The whole process involves approximately 18 stations in the pipeline and is extremely rigid, time-consuming, and expensive. The process has been the standard to date and has been extremely reliable for manufacturing at scale. This immense market opportunity, over the past few decades, has intrigued researchers to perform cutting-edge research for developing complex PCBs and they have found methods to additively manufacture layers to create a whole different methodology for manufacturing PCBs, which has the potential to become the next stage of evolution from its predecessor, subtractive manufacturing (SM).
Problems with Subtractive Manufacturing (SM)
The subtractive process has multiple issues that were previously not possible to address due to lack of technology development. The primary issues are discussed below.
Lack of Design Flexibility
First and foremost, the SM method does not allow changing the volumetric density of the substrates. Secondly, there are restrictions on the number of features that can be used in the design and manufacturing processes, which means there is no support for odd geometries. This also means that rapid iterations to launch products faster are not possible.
Environmental hazards that arise from pre and post processing PCBs
During the whole product lifeline of a PCB, extreme amounts of material wastage take place. This not only happens in the manufacturing pipeline, but also, when the PCBs are discarded or burnt, where a lot of materials and hazardous chemicals are used and are then wasted in addition to the PCBs themselves.
These pollutants have been contaminating clean water with heavy metals and organic matter, creating massive amounts of toxic waste worldwide.
Lack of Production Flexibility and High Costs
Researchers around the world have been exploring various avenues within the additive manufacturing field to develop time-saving, cost-effective solutions to produce PCBs that have more freedom in design choices within a compact printing setup, which extrudes layers of materials to form a PCB. The technologies used in additive manufacturing comprise integration between machine vision, artificial intelligence, and extremely precise robotic control units, which allow for extremely fine material flow with nanometer accuracy. This allows for the creation of layers of PCBs within a compact and complex form factor. The robustness of these printers has been gaining the trust of institutions that design high-end advanced PCBs with extremely complex features, which were not previously possible with the traditional manufacturing methods. The benefits of 3D-printed PCBs within the advanced layers of circuit board designs are discussed in the next section.
Benefits of using 3D-printed PCBs for advanced R&D
Because 3D-printed PCBs have no restrictions on the features an architect can include in their design, there is more freedom for experimenting with conductive and insulating layers than with traditional circuit boards.This means designers can create PCBs with various shapes and dimensions, with multitudes of complex layers in between.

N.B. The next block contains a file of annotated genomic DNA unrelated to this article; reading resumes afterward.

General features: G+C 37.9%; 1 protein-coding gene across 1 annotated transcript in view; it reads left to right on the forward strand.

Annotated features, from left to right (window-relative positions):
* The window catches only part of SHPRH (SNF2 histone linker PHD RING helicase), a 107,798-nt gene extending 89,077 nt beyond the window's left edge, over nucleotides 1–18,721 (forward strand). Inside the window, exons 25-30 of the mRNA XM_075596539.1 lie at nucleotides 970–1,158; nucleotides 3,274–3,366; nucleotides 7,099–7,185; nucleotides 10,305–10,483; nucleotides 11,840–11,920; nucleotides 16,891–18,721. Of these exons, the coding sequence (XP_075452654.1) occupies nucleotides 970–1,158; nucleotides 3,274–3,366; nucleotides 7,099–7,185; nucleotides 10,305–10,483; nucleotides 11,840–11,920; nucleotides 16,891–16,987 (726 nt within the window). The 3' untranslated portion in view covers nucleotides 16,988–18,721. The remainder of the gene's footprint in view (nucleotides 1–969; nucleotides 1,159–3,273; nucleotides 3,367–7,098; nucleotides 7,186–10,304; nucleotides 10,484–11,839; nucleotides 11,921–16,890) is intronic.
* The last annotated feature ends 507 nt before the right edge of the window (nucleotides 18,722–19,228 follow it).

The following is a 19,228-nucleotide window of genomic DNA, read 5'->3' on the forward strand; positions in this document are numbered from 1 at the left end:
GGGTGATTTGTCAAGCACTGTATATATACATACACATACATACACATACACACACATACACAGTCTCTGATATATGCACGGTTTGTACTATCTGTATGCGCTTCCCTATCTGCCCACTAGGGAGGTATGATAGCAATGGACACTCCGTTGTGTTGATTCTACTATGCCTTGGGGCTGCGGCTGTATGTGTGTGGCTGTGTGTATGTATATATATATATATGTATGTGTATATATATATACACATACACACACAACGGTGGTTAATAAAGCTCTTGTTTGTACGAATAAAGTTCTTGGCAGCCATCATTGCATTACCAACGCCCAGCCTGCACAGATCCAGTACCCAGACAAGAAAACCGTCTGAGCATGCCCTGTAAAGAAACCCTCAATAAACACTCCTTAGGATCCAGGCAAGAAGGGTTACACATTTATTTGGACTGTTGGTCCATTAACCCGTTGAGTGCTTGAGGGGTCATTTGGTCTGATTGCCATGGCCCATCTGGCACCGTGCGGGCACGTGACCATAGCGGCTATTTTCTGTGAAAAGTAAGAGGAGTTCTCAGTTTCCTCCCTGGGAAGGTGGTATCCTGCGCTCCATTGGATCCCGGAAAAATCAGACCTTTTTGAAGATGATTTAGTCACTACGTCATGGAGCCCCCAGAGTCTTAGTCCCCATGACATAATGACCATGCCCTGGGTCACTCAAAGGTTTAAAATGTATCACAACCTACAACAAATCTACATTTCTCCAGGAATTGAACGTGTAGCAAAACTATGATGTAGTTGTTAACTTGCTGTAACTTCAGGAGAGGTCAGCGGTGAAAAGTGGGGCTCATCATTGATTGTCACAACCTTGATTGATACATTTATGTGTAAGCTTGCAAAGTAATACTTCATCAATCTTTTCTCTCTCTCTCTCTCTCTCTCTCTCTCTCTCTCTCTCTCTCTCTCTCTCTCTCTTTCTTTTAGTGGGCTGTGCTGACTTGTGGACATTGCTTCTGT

Furthermore, design characteristics that add to the cost of the board in the traditional process (blind vias, higher layer count, buried vias, flexible substrates, rigid-flex substrates and milled features like slots and v-scores) are all minimal costs for the new fabrication technology, providing additional freedom to the designer.
Highly accurate, complex layers
The extremely accurate gait movements of the printing path means 3D printers can reliably print traces of around 8 mils (200 microns) with more compact trace gaps and vias within a smaller printable area. In addition, since there are no fundamental limitations to the number of layers a printer can print,the volume of interconnections can be further increased per square inch, at a reasonable cost, allowing for more compact form factors.
Resistance to EMI
Substrate selection/flexible substrates
3D printing enables use of various different types of inks and there is a possibility of having an endless choice of materials. Researchers have shown possibilities of printing with wide variety of inks with different applications, such as:
- Resistive inks to print and replace traditional resistors.
- Semiconductive inks to create high-performance transistors.
- Organic inks to print OLEDs.
- Inks made of Piezoelectric material, and so on.
The usage of such material combinations in summary, would slowly but certainly be able to replace components and reduce the complexity of the "bill of materials".
With 3D printers, PCB production time is counted in hours rather than weeks since in-house production with flexible design choices can be performed. The choice of having an in-house printer allows for better collaboration between engineers, from circuitry design to mechatronics integration to prototyping and various iterations, significantly speeding up the entire pipeline and market rollout.